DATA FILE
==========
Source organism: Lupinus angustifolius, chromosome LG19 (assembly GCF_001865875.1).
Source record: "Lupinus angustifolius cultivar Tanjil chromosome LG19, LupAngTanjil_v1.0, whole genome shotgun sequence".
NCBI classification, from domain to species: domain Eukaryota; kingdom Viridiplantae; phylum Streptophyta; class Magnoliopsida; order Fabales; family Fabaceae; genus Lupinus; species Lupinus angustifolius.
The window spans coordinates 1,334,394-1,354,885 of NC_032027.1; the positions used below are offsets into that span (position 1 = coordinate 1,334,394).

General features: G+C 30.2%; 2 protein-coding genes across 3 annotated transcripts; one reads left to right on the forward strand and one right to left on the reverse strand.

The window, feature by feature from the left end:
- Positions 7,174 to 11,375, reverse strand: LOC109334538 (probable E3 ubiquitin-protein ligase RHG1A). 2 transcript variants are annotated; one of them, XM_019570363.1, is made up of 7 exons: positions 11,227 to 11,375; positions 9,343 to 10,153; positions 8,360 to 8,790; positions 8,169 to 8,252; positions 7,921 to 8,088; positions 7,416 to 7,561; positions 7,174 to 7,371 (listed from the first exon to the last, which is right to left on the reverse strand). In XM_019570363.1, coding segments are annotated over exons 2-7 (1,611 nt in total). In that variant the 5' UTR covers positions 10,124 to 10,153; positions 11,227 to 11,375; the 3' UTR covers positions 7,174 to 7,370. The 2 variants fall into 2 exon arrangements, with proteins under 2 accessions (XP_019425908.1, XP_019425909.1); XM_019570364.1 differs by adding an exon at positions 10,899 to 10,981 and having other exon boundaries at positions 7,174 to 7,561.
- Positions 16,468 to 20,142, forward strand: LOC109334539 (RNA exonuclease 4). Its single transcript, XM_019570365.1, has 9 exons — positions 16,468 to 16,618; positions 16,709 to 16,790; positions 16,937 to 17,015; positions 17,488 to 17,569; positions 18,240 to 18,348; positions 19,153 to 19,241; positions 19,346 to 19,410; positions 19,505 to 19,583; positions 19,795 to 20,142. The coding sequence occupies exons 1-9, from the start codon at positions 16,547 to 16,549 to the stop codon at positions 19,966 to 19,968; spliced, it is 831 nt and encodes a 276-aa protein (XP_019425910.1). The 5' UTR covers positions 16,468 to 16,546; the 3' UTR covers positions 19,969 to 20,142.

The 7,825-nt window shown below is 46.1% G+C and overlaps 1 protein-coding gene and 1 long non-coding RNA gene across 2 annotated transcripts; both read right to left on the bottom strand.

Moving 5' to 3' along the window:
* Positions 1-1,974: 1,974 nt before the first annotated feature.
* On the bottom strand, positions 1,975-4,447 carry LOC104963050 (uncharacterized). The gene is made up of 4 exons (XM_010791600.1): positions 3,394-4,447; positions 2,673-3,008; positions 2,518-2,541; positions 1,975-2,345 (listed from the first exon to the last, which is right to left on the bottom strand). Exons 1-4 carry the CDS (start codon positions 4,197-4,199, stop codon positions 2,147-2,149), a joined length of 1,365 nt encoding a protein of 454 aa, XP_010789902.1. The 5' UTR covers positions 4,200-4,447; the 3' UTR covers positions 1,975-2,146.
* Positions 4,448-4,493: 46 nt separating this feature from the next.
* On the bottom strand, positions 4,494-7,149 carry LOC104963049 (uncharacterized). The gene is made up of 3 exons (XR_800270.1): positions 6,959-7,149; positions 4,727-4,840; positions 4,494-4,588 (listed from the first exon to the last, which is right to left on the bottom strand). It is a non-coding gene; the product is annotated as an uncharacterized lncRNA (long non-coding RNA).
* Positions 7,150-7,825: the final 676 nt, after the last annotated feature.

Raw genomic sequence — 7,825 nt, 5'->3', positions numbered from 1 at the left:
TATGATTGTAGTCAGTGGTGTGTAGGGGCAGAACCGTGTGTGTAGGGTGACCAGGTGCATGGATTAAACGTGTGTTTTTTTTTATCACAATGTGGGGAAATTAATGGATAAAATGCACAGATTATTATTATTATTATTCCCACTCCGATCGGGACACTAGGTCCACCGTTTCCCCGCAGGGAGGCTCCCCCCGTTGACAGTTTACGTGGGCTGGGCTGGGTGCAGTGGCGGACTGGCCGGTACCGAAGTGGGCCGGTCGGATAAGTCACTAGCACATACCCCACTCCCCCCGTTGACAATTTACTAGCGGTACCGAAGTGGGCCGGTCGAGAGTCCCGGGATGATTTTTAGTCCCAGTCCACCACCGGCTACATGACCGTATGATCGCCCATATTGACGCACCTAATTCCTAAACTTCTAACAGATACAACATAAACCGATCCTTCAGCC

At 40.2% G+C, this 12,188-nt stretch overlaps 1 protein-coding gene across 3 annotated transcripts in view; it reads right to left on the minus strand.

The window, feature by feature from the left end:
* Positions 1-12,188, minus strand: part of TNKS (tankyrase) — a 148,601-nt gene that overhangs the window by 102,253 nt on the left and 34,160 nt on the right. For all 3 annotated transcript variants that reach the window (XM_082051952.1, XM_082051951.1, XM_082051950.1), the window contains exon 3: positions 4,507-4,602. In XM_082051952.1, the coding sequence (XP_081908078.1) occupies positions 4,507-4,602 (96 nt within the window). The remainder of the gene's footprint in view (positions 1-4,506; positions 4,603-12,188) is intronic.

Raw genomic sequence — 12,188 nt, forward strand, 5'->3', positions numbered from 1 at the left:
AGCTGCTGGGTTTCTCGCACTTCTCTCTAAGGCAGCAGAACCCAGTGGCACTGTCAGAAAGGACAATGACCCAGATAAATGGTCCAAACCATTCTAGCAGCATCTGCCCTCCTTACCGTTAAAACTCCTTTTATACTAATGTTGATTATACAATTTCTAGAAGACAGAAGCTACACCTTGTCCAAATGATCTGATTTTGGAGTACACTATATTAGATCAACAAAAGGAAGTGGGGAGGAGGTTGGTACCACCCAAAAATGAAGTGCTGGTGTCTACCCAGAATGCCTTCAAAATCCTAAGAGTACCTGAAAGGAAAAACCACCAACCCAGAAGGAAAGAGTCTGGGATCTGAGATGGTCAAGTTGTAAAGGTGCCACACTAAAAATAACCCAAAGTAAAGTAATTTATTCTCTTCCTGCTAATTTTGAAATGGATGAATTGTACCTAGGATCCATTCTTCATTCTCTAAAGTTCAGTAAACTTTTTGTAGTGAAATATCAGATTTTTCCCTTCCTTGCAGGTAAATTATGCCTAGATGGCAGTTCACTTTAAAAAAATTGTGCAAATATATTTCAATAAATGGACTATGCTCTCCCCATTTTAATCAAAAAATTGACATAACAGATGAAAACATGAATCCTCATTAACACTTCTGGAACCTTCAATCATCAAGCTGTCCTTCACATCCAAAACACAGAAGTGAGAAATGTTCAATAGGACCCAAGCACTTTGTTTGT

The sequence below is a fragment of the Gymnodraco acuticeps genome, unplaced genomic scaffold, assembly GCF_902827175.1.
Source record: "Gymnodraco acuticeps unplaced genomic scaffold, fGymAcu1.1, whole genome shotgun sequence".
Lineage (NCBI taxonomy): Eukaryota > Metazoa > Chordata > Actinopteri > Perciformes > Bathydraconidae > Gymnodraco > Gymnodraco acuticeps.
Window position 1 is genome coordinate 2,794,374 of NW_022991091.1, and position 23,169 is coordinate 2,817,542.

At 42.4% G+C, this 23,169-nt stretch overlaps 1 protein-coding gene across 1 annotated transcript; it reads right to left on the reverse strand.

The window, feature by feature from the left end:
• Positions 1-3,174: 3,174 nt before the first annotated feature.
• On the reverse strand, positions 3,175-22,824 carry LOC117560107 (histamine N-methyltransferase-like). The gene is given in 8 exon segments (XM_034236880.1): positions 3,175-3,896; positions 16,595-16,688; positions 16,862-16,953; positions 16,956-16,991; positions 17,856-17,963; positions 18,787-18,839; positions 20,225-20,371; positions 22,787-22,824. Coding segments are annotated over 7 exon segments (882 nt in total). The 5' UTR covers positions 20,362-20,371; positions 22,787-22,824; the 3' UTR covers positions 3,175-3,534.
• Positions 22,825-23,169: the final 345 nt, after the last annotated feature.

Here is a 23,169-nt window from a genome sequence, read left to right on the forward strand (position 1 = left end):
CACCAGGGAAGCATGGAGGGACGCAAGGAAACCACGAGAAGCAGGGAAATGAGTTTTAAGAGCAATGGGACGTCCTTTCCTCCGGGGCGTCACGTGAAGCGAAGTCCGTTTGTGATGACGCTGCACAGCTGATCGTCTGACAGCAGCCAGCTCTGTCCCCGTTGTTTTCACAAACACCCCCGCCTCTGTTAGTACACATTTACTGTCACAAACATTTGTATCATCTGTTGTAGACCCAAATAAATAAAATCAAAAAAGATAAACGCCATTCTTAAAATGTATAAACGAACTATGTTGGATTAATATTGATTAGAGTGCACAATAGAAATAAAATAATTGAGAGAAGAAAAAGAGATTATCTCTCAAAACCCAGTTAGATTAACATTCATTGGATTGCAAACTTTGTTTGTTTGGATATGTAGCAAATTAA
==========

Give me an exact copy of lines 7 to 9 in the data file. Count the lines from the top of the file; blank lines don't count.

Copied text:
- Positions 7,174 to 11,375, reverse strand: LOC109334538 (probable E3 ubiquitin-protein ligase RHG1A). 2 transcript variants are annotated; one of them, XM_019570363.1, is made up of 7 exons: positions 11,227 to 11,375; positions 9,343 to 10,153; positions 8,360 to 8,790; positions 8,169 to 8,252; positions 7,921 to 8,088; positions 7,416 to 7,561; positions 7,174 to 7,371 (listed from the first exon to the last, which is right to left on the reverse strand). In XM_019570363.1, coding segments are annotated over exons 2-7 (1,611 nt in total). In that variant the 5' UTR covers positions 10,124 to 10,153; positions 11,227 to 11,375; the 3' UTR covers positions 7,174 to 7,370. The 2 variants fall into 2 exon arrangements, with proteins under 2 accessions (XP_019425908.1, XP_019425909.1); XM_019570364.1 differs by adding an exon at positions 10,899 to 10,981 and having other exon boundaries at positions 7,174 to 7,561.
- Positions 16,468 to 20,142, forward strand: LOC109334539 (RNA exonuclease 4). Its single transcript, XM_019570365.1, has 9 exons — positions 16,468 to 16,618; positions 16,709 to 16,790; positions 16,937 to 17,015; positions 17,488 to 17,569; positions 18,240 to 18,348; positions 19,153 to 19,241; positions 19,346 to 19,410; positions 19,505 to 19,583; positions 19,795 to 20,142. The coding sequence occupies exons 1-9, from the start codon at positions 16,547 to 16,549 to the stop codon at positions 19,966 to 19,968; spliced, it is 831 nt and encodes a 276-aa protein (XP_019425910.1). The 5' UTR covers positions 16,468 to 16,546; the 3' UTR covers positions 19,969 to 20,142.

The 7,825-nt window shown below is 46.1% G+C and overlaps 1 protein-coding gene and 1 long non-coding RNA gene across 2 annotated transcripts; both read right to left on the bottom strand.